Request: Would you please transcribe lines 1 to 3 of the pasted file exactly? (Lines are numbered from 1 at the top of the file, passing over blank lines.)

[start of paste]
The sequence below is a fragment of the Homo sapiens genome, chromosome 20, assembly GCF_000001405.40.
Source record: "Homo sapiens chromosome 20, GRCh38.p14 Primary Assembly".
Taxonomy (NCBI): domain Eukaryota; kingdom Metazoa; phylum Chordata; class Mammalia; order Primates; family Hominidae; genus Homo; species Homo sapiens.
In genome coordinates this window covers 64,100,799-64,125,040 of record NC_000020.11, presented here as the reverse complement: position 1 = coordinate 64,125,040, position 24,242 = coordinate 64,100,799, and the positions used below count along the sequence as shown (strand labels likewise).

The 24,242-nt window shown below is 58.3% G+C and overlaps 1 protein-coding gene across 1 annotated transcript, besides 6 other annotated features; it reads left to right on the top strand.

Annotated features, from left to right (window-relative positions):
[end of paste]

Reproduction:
The sequence below is a fragment of the Homo sapiens genome, chromosome 20, assembly GCF_000001405.40.
Source record: "Homo sapiens chromosome 20, GRCh38.p14 Primary Assembly".
Taxonomy (NCBI): domain Eukaryota; kingdom Metazoa; phylum Chordata; class Mammalia; order Primates; family Hominidae; genus Homo; species Homo sapiens.